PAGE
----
Improve Nutrient Intake with Nuts
By Express Features | Published: 21st January 2014 10:21 AM |
According to new studies published in the New England Journal of Medicine (NEJM) and European Journal of Clinical Nutrition, people who ate nuts such as almonds everyday per week experienced reduced hunger, improved dietary vitamin E and monounsaturated (‘good’) fat intake without increasing body weight. The consumption of the almonds also lowered their chances of mortality rate. The studies also established a significant association between the consumption of nuts such as almonds and a lower incidence of death due to heart diseases, cancer and respiratory diseases.
According to Dr Karen Lapsley, chief scientific officer for the Almond Board of California, the study adds to the current body of evidence which demonstrates that eating nuts daily, including almonds, confers health benefits and supports long-term health.
Cardiovascular diseases are estimated to cause nearly three million deaths per annum in India, accounting for 25 per cent of all mortality. And with increasing obesity rates, it becomes even more important to identify foods that pose little risks while providing benefits.
These research studies suggest that incorporating nuts on a daily basis is a simple lifestyle change that could hold significant benefits.
Additionally, the study reveals that those consuming nuts such as almonds more frequently were found to be leaner, tending to exhibit more indicators of a healthy lifestyle than those who reported eating nuts less frequently. For example, they were less likely to smoke, more likely to exercise and more likely to eat fruits and vegetables. Control of cholesterol is a vital factor in reducing the risk of cardiovascular disease. Research has found that consuming almonds on a regular basis can lower total cholesterol and LDL (bad) cholesterol while preserving HDL (good) cholesterol. Almonds are also a very good option for those with type-2 diabetes. It has been found that including almonds in a healthy diet has beneficial effects on body weight, blood sugar, cholesterol levels and markers of inflammation, which may lower risk for heart disease in adults with type-2 diabetes.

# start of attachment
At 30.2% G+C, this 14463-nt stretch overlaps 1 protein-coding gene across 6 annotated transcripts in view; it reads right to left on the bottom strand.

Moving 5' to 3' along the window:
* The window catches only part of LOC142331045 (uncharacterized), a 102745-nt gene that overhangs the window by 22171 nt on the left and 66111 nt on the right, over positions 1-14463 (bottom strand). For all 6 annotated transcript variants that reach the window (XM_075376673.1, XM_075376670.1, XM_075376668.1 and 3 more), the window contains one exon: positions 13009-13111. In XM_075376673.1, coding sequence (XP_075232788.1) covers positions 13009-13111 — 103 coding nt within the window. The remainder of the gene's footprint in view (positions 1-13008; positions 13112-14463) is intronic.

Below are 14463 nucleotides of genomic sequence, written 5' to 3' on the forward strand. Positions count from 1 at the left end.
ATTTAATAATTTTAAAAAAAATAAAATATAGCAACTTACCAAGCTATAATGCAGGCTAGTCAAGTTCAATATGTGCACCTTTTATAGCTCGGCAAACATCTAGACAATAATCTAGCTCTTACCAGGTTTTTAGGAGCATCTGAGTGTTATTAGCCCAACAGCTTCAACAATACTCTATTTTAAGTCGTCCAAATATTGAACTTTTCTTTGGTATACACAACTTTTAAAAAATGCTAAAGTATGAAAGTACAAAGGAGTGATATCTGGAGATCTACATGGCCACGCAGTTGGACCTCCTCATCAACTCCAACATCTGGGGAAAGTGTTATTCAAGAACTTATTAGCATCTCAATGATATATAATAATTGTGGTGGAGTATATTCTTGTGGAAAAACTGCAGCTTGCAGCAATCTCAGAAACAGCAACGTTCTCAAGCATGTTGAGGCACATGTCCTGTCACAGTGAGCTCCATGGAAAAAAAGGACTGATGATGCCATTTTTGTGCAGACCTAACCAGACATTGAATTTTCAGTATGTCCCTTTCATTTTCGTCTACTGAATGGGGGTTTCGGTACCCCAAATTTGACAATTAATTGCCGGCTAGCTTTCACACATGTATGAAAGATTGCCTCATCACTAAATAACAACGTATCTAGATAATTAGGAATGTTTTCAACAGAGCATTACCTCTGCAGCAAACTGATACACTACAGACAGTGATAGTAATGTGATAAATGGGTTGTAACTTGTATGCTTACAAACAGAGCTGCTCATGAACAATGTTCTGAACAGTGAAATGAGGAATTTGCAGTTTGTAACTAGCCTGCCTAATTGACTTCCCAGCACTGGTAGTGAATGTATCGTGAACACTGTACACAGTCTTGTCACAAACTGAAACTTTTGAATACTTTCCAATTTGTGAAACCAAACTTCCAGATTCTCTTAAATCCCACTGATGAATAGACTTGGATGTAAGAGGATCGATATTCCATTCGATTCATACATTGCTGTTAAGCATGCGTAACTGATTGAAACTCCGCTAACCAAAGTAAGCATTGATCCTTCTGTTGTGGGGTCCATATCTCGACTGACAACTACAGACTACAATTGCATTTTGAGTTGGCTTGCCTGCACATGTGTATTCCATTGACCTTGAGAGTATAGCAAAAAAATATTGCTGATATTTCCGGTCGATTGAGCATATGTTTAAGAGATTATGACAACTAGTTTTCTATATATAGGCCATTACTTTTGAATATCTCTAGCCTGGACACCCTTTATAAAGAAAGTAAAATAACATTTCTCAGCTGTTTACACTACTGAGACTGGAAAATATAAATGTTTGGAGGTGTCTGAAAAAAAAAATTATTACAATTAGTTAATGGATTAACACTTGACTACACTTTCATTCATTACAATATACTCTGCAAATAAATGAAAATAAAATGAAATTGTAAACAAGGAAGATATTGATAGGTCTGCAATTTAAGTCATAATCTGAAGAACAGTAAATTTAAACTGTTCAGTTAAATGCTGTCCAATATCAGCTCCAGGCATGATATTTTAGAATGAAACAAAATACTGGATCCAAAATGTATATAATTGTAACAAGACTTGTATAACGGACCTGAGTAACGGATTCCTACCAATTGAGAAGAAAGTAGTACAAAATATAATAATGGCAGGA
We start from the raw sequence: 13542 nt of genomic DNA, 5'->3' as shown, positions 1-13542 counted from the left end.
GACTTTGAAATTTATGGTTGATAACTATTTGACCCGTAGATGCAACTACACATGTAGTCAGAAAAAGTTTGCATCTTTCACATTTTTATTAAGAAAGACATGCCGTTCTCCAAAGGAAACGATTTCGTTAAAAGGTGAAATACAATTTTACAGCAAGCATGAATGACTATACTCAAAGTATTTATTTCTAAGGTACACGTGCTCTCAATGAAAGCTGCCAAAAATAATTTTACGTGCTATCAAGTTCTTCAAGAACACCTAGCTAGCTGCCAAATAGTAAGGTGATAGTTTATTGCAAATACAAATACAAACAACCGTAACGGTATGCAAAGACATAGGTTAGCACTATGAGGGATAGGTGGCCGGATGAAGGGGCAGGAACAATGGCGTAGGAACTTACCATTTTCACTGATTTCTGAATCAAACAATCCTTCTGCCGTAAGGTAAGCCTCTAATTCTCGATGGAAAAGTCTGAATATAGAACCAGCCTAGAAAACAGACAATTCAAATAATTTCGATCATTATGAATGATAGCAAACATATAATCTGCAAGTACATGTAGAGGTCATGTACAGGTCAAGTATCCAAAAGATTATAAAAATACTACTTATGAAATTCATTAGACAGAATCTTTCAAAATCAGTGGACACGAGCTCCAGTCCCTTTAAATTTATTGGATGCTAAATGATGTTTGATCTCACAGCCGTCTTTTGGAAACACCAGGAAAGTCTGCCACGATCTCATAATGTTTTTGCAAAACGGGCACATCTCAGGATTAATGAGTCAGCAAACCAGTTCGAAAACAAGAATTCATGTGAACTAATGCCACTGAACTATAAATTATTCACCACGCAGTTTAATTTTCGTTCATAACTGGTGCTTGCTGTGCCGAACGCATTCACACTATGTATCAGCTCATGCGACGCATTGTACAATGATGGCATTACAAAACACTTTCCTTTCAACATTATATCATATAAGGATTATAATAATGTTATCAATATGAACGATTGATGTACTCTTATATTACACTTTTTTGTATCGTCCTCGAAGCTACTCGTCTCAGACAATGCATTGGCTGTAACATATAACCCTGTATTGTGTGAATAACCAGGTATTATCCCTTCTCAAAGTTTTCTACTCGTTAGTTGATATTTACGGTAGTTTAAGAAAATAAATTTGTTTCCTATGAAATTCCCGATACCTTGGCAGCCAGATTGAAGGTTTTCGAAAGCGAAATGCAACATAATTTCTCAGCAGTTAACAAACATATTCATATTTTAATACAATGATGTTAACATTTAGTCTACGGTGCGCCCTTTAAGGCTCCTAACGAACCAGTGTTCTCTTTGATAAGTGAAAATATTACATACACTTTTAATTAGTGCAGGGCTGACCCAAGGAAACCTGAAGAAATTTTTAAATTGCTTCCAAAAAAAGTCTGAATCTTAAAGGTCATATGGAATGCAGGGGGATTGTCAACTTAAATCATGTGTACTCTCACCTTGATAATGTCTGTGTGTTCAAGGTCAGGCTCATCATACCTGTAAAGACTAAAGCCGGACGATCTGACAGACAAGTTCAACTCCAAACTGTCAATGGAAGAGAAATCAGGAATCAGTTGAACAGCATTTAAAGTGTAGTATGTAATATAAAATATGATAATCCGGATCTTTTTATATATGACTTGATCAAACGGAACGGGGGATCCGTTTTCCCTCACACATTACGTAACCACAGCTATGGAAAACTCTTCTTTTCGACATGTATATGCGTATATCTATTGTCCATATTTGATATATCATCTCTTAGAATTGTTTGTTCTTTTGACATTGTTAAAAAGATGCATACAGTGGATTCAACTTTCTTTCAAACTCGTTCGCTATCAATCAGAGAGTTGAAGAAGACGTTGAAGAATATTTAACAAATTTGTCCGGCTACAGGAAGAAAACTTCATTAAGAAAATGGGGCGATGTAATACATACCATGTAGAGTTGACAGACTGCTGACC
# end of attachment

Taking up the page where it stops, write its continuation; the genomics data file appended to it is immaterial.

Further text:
“Nuts, such as almonds, provide a powerful nutrient package including plant protein, hunger-fighting fiber, healthy monounsaturated fats, and important vitamins and minerals. All of these may present cardioprotective, anticarcinogenic, anti-inflammatory and antioxidant properties. In fact, ounce for ounce, almonds are higher in protein, fiber, calcium, vitamin E, riboflavin and niacin than any other tree nut,” says Ishi Khosla, clinical nutritionist and director, Centre for Dietary Counselling.
Previously, almonds have also been shown to increase satiety in both normal weight and overweight subjects. This may be attributed to almonds’ monounsaturated fat (13 grams), protein (six grams) and fiber (four grams) content per single serving of almonds (30 grams).
Another study supporting almonds for a healthy weight was published last year. Measuring digestibility, researchers found that we actually absorb about 20 per cent fewer calories from whole almonds than stated on the nutrition facts panel, suggesting that because of their rigid cell structure, not all calories are available for absorption.
In 2003, the U.S. Food and Drug Administration approved the following qualified health claim on the heart healthy impact of nuts scientific evidence suggests, but does not prove, that eating 1.5 ounces per day of most nuts, such as almonds, as part of a diet low in saturated fat and cholesterol may reduce the risk of heart disease.
Further research is needed to understand how this technique for calculating calories could potentially affect the calorie count of other foods. But it is encouraging news for dieters who want a nutrient-dense snack in fewer calories.